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A Chinese drone enthusiast who built his own flying saucer has been brought back to Earth with a bump because the authorities warned him he did not have the proper permission to fly it. He told the newspaper the 80kg lb aircraft could carry a human pilot but he decided it would be safer to use remote controls for its test flight on December 2 when it hovered eight metres above the ground for well over a minute. It was not the first time the appliance repair shop owner from Wuhan, Hubei province, has built and flown his own aircraft, but this particular design was inspired by his love of sci-fi and UFO movies. The local aviation authorities were not amused, however, and warned Shu that he had not registered the flying saucer with the Civil Aviation Administration of China. Under Chinese law, all aircraft need a licence to fly and the authorities need to be told in advance when and where flights will take place.
The Atlantic Crossword
If a professor at the University of Florida U. The saucer will hover and propel itself using electrodes that cover its surface to ionize the surrounding air into plasma. Gases such as air, which has an equal number of positive and negative charges become plasma when energy such as heat or electricity causes some of the gas's atoms to lose their negatively charged electrons, creating atoms with a positive charge, or positive ions, surrounded by the newly detached electrons. Using an onboard source of energy such as a battery, ultracapacitor , solar panel or any combination thereof , the electrodes will send an electrical current into the plasma, causing the plasma to push against the neutral noncharged air surrounding the craft, theoretically generating enough force for liftoff and movement in different directions depending on where on the craft's surface you direct the electrical current. The concept sounds far-fetched, but U.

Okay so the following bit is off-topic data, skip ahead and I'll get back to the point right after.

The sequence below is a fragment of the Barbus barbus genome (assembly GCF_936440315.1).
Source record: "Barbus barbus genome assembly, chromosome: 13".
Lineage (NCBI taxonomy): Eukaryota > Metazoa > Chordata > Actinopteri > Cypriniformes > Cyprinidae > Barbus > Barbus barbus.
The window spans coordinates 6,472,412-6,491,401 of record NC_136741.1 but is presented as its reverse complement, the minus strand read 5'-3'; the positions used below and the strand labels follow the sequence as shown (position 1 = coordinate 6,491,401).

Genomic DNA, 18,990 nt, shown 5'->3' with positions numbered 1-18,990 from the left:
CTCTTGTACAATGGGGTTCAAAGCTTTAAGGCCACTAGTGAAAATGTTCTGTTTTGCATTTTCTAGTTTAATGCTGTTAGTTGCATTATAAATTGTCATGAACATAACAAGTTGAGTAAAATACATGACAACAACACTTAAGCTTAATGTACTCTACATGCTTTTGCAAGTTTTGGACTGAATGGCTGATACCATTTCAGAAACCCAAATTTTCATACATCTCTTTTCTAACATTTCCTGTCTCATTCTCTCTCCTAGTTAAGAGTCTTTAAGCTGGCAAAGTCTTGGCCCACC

A flying saucer also referred to as "a flying disc " is a descriptive term for a supposed type of flying craft having a disc or saucer -shaped body, commonly used generically to refer to an anomalous flying object. The term was coined in  but has generally been supplanted since by the United States Air Force term unidentified flying objects or UFOs for short. Early reported sightings of unknown "flying saucers" usually described them as silver or metallic, sometimes reported as covered with navigation lights or surrounded with a glowing light, hovering or moving rapidly, either alone or in tight formations with other similar craft, and exhibiting high maneuverability. While disc-shaped flying objects have been interpreted as being sporadically recorded since the Middle Ages , the first recorded use of the term "flying saucer" for an unidentified flying object was to describe a probable meteor that fell over Texas and Oklahoma on June 17, The highly publicized sighting by Kenneth Arnold on June 24, , resulted in the popularity of the term "flying saucer" by U. Although Arnold never specifically used the term "flying saucer", he was quoted at the time saying the shape of the objects he saw was like a "saucer", "disc", or "pie-plate", and several years later added he had also said "the objects moved like saucers skipping across the water. Arnold's sighting was followed by thousands of similar sightings across the world. Such sightings were once very common, to such an extent that "flying saucer" was a synonym for UFO through the s before it began to fall out of favor.